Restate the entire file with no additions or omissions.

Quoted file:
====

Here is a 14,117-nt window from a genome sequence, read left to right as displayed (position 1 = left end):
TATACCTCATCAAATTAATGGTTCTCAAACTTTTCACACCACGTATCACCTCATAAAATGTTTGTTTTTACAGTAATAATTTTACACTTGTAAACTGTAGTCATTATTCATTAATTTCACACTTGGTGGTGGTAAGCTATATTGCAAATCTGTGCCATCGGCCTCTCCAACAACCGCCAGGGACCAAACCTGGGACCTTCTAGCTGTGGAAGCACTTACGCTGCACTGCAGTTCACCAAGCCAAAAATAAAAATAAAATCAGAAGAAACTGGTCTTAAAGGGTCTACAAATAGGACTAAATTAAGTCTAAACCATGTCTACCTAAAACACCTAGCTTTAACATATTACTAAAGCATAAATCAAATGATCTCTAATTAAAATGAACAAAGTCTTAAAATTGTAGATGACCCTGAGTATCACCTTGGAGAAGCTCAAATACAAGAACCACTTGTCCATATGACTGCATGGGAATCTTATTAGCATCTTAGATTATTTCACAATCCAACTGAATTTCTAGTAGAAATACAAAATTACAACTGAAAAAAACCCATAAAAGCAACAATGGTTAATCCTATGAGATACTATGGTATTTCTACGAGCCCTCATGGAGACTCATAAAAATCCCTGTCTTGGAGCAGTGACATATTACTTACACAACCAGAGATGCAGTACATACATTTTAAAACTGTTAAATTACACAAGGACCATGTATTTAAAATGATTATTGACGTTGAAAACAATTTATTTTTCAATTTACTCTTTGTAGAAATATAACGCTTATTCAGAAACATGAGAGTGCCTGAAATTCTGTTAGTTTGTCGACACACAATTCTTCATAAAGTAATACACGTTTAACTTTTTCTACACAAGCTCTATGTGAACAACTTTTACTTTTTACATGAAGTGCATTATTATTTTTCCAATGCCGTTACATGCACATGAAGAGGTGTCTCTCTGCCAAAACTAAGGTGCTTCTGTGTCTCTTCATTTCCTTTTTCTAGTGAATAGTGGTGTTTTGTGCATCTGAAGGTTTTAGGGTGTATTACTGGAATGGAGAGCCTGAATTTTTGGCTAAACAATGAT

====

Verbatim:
Here is a 14,117-nt window from a genome sequence, read left to right as displayed (position 1 = left end):
TATACCTCATCAAATTAATGGTTCTCAAACTTTTCACACCACGTATCACCTCATAAAATGTTTGTTTTTACAGTAATAATTTTACACTTGTAAACTGTAGTCATTATTCATTAATTTCACACTTGGTGGTGGTAAGCTATATTGCAAATCTGTGCCATCGGCCTCTCCAACAACCGCCAGGGACCAAACCTGGGACCTTCTAGCTGTGGAAGCACTTACGCTGCACTGCAGTTCACCAAGCCAAAAATAAAAATAAAATCAGAAGAAACTGGTCTTAAAGGGTCTACAAATAGGACTAAATTAAGTCTAAACCATGTCTACCTAAAACACCTAGCTTTAACATATTACTAAAGCATAAATCAAATGATCTCTAATTAAAATGAACAAAGTCTTAAAATTGTAGATGACCCTGAGTATCACCTTGGAGAAGCTCAAATACAAGAACCACTTGTCCATATGACTGCATGGGAATCTTATTAGCATCTTAGATTATTTCACAATCCAACTGAATTTCTAGTAGAAATACAAAATTACAACTGAAAAAAACCCATAAAAGCAACAATGGTTAATCCTATGAGATACTATGGTATTTCTACGAGCCCTCATGGAGACTCATAAAAATCCCTGTCTTGGAGCAGTGACATATTACTTACACAACCAGAGATGCAGTACATACATTTTAAAACTGTTAAATTACACAAGGACCATGTATTTAAAATGATTATTGACGTTGAAAACAATTTATTTTTCAATTTACTCTTTGTAGAAATATAACGCTTATTCAGAAACATGAGAGTGCCTGAAATTCTGTTAGTTTGTCGACACACAATTCTTCATAAAGTAATACACGTTTAACTTTTTCTACACAAGCTCTATGTGAACAACTTTTACTTTTTACATGAAGTGCATTATTATTTTTCCAATGCCGTTACATGCACATGAAGAGGTGTCTCTCTGCCAAAACTAAGGTGCTTCTGTGTCTCTTCATTTCCTTTTTCTAGTGAATAGTGGTGTTTTGTGCATCTGAAGGTTTTAGGGTGTATTACTGGAATGGAGAGCCTGAATTTTTGGCTAAACAATGAT